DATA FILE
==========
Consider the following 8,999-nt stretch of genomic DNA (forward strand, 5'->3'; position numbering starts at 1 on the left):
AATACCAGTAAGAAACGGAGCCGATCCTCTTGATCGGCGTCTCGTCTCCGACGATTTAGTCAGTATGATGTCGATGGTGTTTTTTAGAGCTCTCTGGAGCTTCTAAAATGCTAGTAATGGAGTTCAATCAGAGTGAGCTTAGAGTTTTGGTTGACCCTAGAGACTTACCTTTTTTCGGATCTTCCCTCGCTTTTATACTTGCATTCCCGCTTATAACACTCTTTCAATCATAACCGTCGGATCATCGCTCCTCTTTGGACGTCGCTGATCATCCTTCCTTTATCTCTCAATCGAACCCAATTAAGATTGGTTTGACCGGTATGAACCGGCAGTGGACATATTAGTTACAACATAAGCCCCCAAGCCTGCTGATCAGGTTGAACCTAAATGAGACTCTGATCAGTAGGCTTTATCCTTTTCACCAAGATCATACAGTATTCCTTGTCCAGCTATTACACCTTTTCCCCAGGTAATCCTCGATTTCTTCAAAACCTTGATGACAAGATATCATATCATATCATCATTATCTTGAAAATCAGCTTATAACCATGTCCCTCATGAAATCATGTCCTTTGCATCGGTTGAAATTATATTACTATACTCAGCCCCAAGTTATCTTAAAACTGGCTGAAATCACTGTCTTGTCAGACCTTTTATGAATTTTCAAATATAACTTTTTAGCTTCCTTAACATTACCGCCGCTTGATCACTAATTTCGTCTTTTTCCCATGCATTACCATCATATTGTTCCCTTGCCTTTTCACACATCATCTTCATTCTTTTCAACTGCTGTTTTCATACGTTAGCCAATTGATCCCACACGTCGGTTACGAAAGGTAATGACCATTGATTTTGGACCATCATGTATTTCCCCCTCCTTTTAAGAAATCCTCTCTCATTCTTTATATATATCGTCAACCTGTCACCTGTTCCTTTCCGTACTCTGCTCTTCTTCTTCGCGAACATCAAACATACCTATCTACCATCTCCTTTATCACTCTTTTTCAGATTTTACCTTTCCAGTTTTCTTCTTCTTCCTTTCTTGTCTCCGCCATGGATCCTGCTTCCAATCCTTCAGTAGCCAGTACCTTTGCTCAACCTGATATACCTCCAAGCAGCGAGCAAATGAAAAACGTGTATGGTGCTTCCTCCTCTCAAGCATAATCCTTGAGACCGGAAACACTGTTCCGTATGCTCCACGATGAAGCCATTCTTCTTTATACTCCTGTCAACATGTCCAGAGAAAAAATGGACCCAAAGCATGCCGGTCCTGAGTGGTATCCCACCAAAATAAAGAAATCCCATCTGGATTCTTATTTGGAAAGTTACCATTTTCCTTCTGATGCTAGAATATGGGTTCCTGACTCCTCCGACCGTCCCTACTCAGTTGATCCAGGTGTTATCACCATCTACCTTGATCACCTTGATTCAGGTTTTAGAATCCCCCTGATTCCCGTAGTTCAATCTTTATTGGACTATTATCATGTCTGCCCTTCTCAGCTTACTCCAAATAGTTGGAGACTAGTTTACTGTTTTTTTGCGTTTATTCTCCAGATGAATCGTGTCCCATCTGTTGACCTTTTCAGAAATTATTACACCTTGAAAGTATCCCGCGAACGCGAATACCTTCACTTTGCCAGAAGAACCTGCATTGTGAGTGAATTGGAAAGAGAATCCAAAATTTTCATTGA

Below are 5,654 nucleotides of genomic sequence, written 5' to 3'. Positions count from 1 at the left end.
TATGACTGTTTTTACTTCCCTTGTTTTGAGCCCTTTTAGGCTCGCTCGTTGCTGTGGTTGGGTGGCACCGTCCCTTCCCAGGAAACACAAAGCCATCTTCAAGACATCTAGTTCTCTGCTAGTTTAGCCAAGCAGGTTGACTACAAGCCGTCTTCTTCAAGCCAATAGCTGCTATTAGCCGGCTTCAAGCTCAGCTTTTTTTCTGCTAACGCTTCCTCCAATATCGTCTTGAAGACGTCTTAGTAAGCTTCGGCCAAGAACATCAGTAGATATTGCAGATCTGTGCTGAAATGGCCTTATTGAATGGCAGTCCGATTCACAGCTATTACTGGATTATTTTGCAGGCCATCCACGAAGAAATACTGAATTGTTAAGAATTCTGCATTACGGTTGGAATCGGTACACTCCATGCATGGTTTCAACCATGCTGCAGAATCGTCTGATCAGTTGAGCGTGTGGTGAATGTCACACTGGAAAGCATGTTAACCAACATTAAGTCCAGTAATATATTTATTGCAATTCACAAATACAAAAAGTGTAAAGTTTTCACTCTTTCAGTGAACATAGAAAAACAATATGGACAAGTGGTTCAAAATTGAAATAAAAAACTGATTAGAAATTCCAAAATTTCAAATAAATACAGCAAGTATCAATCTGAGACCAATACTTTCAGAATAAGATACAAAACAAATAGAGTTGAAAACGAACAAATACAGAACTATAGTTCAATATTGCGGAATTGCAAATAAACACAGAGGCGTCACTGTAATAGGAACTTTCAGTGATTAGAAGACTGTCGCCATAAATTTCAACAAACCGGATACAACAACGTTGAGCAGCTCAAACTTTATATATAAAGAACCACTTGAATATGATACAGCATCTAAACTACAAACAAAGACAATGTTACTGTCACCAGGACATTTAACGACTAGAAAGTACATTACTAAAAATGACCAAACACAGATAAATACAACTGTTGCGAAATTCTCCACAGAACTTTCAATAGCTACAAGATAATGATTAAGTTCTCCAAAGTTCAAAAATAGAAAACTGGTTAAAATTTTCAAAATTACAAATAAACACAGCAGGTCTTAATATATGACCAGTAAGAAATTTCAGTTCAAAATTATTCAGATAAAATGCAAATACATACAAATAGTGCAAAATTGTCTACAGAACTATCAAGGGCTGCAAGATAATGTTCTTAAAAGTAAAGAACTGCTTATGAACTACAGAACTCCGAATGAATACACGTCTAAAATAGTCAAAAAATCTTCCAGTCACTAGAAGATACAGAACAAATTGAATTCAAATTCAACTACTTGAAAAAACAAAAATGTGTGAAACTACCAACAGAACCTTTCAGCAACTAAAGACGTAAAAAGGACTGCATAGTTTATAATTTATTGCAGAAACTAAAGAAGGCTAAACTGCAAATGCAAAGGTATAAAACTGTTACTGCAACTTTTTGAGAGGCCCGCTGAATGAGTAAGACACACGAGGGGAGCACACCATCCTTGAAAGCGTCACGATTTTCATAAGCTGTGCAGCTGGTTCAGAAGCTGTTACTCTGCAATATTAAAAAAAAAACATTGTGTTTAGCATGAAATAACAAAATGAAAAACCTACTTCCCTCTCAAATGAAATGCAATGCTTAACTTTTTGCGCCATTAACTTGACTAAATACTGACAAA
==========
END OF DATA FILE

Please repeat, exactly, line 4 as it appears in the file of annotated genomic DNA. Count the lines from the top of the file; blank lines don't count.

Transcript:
TATGACTGTTTTTACTTCCCTTGTTTTGAGCCCTTTTAGGCTCGCTCGTTGCTGTGGTTGGGTGGCACCGTCCCTTCCCAGGAAACACAAAGCCATCTTCAAGACATCTAGTTCTCTGCTAGTTTAGCCAAGCAGGTTGACTACAAGCCGTCTTCTTCAAGCCAATAGCTGCTATTAGCCGGCTTCAAGCTCAGCTTTTTTTCTGCTAACGCTTCCTCCAATATCGTCTTGAAGACGTCTTAGTAAGCTTCGGCCAAGAACATCAGTAGATATTGCAGATCTGTGCTGAAATGGCCTTATTGAATGGCAGTCCGATTCACAGCTATTACTGGATTATTTTGCAGGCCATCCACGAAGAAATACTGAATTGTTAAGAATTCTGCATTACGGTTGGAATCGGTACACTCCATGCATGGTTTCAACCATGCTGCAGAATCGTCTGATCAGTTGAGCGTGTGGTGAATGTCACACTGGAAAGCATGTTAACCAACATTAAGTCCAGTAATATATTTATTGCAATTCACAAATACAAAAAGTGTAAAGTTTTCACTCTTTCAGTGAACATAGAAAAACAATATGGACAAGTGGTTCAAAATTGAAATAAAAAACTGATTAGAAATTCCAAAATTTCAAATAAATACAGCAAGTATCAATCTGAGACCAATACTTTCAGAATAAGATACAAAACAAATAGAGTTGAAAACGAACAAATACAGAACTATAGTTCAATATTGCGGAATTGCAAATAAACACAGAGGCGTCACTGTAATAGGAACTTTCAGTGATTAGAAGACTGTCGCCATAAATTTCAACAAACCGGATACAACAACGTTGAGCAGCTCAAACTTTATATATAAAGAACCACTTGAATATGATACAGCATCTAAACTACAAACAAAGACAATGTTACTGTCACCAGGACATTTAACGACTAGAAAGTACATTACTAAAAATGACCAAACACAGATAAATACAACTGTTGCGAAATTCTCCACAGAACTTTCAATAGCTACAAGATAATGATTAAGTTCTCCAAAGTTCAAAAATAGAAAACTGGTTAAAATTTTCAAAATTACAAATAAACACAGCAGGTCTTAATATATGACCAGTAAGAAATTTCAGTTCAAAATTATTCAGATAAAATGCAAATACATACAAATAGTGCAAAATTGTCTACAGAACTATCAAGGGCTGCAAGATAATGTTCTTAAAAGTAAAGAACTGCTTATGAACTACAGAACTCCGAATGAATACACGTCTAAAATAGTCAAAAAATCTTCCAGTCACTAGAAGATACAGAACAAATTGAATTCAAATTCAACTACTTGAAAAAACAAAAATGTGTGAAACTACCAACAGAACCTTTCAGCAACTAAAGACGTAAAAAGGACTGCATAGTTTATAATTTATTGCAGAAACTAAAGAAGGCTAAACTGCAAATGCAAAGGTATAAAACTGTTACTGCAACTTTTTGAGAGGCCCGCTGAATGAGTAAGACACACGAGGGGAGCACACCATCCTTGAAAGCGTCACGATTTTCATAAGCTGTGCAGCTGGTTCAGAAGCTGTTACTCTGCAATATTAAAAAAAAAACATTGTGTTTAGCATGAAATAACAAAATGAAAAACCTACTTCCCTCTCAAATGAAATGCAATGCTTAACTTTTTGCGCCATTAACTTGACTAAATACTGACAAA